- The small business retirement exemption which allows a capital gains exemption on the proceeds of a business up to a lifetime limit of $500,000. Eligible clients under the age of 55 years must contribute the proceeds into a complying superannuation fund and this will not affect their non-concessional contribution cap.
There is a limit for these types of contributions, which for 2017/2018 is $1,445,000.
It can be easy for anyone to forget they have superannuation balances in different locations so it can be valuable to run a search with the ATO or your client’s superannuation provider to check for lost superannuation. Even finding small amounts could assist your client down the track, but also allows you and your client to consider any fees they may be paying on their superannuation in different options and what insurance they may have access to in the different accounts.
1. Superannuation account balances by age and gender, October 2017, Ross Clare, Director of Research, ASFA Research and Resource Centre.
2. Australian Institute of Health and Welfare placed average lifespan of a child born in 2013-2015 to be 80.4 years if male and 84.5 years if female in a report dated 7 February 2017.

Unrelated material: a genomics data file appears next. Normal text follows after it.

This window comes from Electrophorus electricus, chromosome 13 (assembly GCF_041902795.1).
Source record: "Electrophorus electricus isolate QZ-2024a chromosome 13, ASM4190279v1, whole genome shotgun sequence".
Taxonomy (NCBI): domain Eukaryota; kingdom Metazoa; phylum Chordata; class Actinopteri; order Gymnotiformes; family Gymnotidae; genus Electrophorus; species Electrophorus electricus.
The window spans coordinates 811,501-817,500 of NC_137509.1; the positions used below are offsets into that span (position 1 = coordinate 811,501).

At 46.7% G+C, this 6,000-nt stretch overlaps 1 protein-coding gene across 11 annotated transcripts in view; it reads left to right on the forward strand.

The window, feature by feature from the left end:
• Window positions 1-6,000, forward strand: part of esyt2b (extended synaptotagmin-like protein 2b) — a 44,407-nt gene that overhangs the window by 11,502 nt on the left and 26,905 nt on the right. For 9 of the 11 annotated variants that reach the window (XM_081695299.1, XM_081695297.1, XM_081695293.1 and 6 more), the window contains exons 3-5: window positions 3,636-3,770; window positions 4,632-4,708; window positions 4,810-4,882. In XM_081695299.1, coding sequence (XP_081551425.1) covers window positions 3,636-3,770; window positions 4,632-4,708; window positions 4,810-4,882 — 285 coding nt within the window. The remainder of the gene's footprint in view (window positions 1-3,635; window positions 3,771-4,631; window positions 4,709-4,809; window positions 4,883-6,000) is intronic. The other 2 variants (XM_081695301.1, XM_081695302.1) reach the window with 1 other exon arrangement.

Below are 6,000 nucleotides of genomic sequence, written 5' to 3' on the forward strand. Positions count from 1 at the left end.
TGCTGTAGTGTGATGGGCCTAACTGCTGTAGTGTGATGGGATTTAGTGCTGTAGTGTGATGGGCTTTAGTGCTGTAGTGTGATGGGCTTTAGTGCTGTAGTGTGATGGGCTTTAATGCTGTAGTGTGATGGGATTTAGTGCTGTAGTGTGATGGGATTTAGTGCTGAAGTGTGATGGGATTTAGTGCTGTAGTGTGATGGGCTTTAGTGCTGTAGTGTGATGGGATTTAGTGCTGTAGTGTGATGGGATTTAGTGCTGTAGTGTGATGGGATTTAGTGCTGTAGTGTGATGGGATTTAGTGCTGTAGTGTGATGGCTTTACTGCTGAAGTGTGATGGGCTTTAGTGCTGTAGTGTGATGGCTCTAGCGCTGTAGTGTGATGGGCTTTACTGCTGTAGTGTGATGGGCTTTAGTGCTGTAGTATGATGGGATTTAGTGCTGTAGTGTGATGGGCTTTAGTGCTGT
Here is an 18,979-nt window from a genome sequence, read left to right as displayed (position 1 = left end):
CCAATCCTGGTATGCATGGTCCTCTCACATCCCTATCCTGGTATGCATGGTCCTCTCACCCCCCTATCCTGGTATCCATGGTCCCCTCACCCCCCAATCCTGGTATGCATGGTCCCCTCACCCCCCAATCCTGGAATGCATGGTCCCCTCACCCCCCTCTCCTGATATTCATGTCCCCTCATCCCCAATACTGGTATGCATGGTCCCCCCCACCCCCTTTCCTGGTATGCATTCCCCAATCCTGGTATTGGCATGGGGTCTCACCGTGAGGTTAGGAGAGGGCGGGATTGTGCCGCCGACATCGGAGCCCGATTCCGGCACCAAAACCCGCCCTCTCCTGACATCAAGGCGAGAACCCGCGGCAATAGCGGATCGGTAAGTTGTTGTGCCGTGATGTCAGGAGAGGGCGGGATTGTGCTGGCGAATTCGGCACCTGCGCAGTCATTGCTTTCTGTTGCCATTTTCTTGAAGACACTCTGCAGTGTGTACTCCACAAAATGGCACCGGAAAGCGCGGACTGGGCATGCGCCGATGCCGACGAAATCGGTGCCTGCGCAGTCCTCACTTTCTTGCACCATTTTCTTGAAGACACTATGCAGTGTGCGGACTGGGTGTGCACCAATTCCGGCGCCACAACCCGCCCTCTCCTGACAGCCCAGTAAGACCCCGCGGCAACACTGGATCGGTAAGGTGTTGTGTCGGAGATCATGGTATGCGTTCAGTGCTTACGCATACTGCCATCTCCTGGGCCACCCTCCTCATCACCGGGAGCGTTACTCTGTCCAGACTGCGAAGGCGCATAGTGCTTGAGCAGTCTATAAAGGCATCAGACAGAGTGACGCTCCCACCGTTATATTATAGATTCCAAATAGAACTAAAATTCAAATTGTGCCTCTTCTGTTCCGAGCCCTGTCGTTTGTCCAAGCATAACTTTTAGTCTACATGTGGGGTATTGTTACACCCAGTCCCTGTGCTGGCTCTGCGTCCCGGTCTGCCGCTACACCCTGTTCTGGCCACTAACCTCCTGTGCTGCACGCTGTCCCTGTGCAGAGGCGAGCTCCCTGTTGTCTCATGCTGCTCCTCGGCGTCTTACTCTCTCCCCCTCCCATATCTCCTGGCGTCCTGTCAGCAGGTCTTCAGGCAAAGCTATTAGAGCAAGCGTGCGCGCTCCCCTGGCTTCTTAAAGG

3. Workplace Gender Equality Agency, Superannuation & gender pay gaps by age group - August 2016 and Australian Bureau of Statistics Gender Indicators – August 2016
Information current as at 30 April 2018. This communication has been prepared for use by advisers only. It must not be made available to any retail client and any information in it must not be communicated to any retail client or attributed to BT. This information does not take into account your personal objectives, financial situation or needs and so you should consider its appropriateness, having regard to your personal objectives, financial situation and needs having regard to these factors before acting on it. BT cannot give tax advice. Any tax considerations outlined in this article are general statements, based on an interpretation of the current tax law, and do not constitute tax advice.The tax implications of superannuation can impact individual situations differently and you should seek specific tax advice from a registered tax agent or registered tax (financial) adviser. This article may contain material provided by third parties derived from sources believed to be accurate at its issue date. While such material is published with necessary permission, no company in the Westpac Group accepts any responsibility for the accuracy or completeness of, or endorses any such material. Except where contrary to law, we intend by this notice to exclude liability for this material. This publication has been prepared by BT - Part of Westpac Banking Corporation ABN 33 007 457 141 AFSL & Australian Credit Licence 233714.